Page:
Big Lang Theory: In praise of this season's Champions League

In the years before the Champions League, few would have imagined the glamour it would bring to continental football. Its appeal, of course, is largely the product of those twin evils, branding and television - after all, European competition existed before 1992, unlike English football, which only really shuffled out of the shadows with the advent of Sky television, or something - but what branding and what television it was.

Once upon a time, European matches looked the same as domestic ones: muddy, mulleted and moustached. The occasional aesthetic point of difference - the cavernously deep nets prevalent in Italy, the ticker tape, the unfurled toilet rolls - remained peripheral; incidental rather than central. The Champions League changed all that, drawing an audio-visual line in the sand between national humdrum and continental class.

Think of that theme tune. Now try to think of any other sporting event (not TV show) with its own music. (If you've actually managed to think of one, congratulations. Now return to the windy streets of niche sports.) The painfully repetitive lyrics may have been written by some multi-lingual but mildly amnesiac EU bureaucrat ("Ils sont les meilleurs! Sie sind die besten! These are the champions! Die Meister! Die Besten! Les meilleure equipes! The champions!" ...Yeah, we get ya, pall), but the truth remains: hearing just a couple of seconds of the song conjures up myriad images, every single one of them football related.

Visually, too, the Champions League is evocative, all shiny blue surfaces and STARS STARS STARS. The metaphor may not win any awards for complexity (it was aimed at football fans, after all), but by gosh is it effective.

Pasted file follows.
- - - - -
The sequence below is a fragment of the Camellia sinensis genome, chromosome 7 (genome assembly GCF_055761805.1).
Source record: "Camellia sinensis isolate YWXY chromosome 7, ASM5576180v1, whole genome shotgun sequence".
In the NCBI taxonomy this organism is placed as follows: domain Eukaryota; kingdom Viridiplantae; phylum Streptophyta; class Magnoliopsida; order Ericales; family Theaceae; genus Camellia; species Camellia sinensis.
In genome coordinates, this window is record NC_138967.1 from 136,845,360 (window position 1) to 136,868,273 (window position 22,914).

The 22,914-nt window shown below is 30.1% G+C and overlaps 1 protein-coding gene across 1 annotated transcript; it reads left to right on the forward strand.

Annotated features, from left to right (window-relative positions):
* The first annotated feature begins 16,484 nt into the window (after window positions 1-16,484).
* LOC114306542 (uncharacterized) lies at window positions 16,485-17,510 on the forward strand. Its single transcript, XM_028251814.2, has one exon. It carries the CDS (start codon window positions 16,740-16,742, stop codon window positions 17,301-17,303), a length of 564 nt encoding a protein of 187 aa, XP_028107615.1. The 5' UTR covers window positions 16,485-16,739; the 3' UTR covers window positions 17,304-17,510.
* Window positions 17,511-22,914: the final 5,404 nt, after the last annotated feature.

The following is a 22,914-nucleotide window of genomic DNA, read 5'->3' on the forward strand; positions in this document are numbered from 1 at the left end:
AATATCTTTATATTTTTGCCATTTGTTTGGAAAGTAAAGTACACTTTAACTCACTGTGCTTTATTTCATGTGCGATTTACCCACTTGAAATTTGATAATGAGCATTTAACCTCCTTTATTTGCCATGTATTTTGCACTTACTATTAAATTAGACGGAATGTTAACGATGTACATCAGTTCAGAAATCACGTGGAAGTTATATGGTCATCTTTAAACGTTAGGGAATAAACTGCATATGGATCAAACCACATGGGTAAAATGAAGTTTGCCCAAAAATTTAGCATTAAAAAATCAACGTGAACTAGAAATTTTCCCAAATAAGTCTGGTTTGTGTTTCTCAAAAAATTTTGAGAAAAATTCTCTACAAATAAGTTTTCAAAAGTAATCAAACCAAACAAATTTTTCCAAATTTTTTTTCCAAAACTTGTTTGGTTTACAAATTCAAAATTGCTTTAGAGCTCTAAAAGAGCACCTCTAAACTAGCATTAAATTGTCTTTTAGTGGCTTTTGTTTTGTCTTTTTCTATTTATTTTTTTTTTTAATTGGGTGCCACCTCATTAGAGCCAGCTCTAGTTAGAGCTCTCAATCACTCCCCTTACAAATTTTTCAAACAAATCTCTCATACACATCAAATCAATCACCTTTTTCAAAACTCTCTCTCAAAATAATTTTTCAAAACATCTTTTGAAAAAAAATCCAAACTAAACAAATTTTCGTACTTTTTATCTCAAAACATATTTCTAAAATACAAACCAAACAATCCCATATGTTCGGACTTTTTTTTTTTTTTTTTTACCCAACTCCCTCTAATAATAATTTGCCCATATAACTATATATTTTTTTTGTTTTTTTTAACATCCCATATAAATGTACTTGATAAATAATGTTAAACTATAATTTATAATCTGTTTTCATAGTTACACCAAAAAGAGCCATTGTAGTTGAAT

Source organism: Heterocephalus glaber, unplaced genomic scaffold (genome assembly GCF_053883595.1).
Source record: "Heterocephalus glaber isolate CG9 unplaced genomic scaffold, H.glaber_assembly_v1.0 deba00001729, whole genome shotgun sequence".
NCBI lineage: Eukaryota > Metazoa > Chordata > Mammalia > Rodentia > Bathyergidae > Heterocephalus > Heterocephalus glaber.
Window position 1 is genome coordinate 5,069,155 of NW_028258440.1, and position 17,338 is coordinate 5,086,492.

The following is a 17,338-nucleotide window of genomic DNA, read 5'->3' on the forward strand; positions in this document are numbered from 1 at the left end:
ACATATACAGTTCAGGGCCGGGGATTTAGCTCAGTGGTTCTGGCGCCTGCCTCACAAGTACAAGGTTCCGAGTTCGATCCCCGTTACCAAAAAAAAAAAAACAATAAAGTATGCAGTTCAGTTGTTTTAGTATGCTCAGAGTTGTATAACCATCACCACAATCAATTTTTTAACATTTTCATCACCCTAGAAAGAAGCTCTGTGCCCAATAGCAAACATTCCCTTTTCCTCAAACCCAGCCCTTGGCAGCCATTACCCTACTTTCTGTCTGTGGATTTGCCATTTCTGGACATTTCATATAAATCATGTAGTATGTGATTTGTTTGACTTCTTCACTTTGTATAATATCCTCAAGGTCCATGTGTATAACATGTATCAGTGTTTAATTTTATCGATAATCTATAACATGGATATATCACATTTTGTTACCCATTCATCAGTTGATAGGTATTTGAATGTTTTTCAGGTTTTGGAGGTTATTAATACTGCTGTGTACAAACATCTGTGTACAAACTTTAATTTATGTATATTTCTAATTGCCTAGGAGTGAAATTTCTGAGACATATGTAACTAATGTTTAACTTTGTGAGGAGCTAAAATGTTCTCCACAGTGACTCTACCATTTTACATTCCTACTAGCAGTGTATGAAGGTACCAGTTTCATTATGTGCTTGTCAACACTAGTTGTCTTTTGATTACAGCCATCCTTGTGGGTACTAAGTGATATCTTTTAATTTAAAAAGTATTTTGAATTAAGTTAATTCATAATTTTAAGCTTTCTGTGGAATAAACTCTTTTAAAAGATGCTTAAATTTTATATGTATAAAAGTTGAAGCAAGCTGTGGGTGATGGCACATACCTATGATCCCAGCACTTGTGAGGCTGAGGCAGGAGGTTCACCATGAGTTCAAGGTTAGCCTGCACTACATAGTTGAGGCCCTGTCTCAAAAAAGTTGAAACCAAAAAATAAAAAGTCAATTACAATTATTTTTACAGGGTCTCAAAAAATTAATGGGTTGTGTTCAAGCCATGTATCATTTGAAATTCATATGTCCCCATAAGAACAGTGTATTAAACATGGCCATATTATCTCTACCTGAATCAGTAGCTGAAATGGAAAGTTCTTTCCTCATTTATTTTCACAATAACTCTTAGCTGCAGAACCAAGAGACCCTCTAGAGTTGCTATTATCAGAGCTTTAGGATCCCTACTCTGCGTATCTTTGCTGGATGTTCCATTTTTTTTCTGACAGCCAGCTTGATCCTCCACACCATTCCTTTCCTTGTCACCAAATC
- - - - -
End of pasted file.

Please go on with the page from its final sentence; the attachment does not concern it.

For many, however, the magic seems to have waned in recent years. This can partly be explained by familiarity breeding contempt; the increased success of English sides in the last decade has made the competition more mundane. As our sides have found less and less reason to be fearful of the power of their competitors, so the jangling nerves of fans have dissipated. An away trip to Galatasaray, once reason for digging the rosary beads out of the attic, is now little more than an inconvenience. There's only so many times you watch Arsenal beat Olympiacos 6-0 before it gets boring - even if you're a confirmed, life-in-the-future-tense Gunner.

This season's competition, though, seems to have the whiff of a rebirth about it. Ignoring Manchester United's flawed but ferocious romp through Group H, English clubs are actually facing a genuine fight for a place in the round of 16.

Chelsea, whose oh-my-god-these-little-guys-are-amazing-oh-shit-we-just-conceded-again naïveté is making a generation of people start to question their long-standing hatred for the club, have locked horns with Shakhtar Donetsk (twice) and Juventus, producing three games that were more interesting than was their entire 2011/12 campaign. Arsenal, too, have been involved in some crackers, the 2-2 draw with Schalke ensuring that (hey, whaddya know!) Olympiacos still harbour realistic hopes of overhauling one of the two group favourites.

Manchester City's travails in Group D have been the cherry on the cake, proving that, every now and then, the best of the Premier League can still be humbled. Their games to date have been the footballing equivalent of watching leading Italian Paul McCartney lookalike Roberto Mancini banging his head against a brick wall for six hours - i.e. amazing. This is what we need from the Champions League: a sense of impending footballing doom; the notion that teams, squads, legacies even, can be torn asunder by one Ajax counter-attack.

Other continental powerhouses have also wavered: the Barcelona possession party was pooped by Celtic, Real Madrid almost came a cropper against Dortmund, and Juventus were held by Nordsjælland (me neither). With two rounds remaining in the group stage, only one club has guaranteed safe passage to the knockout stages, meaning there will be fewer dead rubbers this season than ever before.

The danger is back this year. And it feels great.

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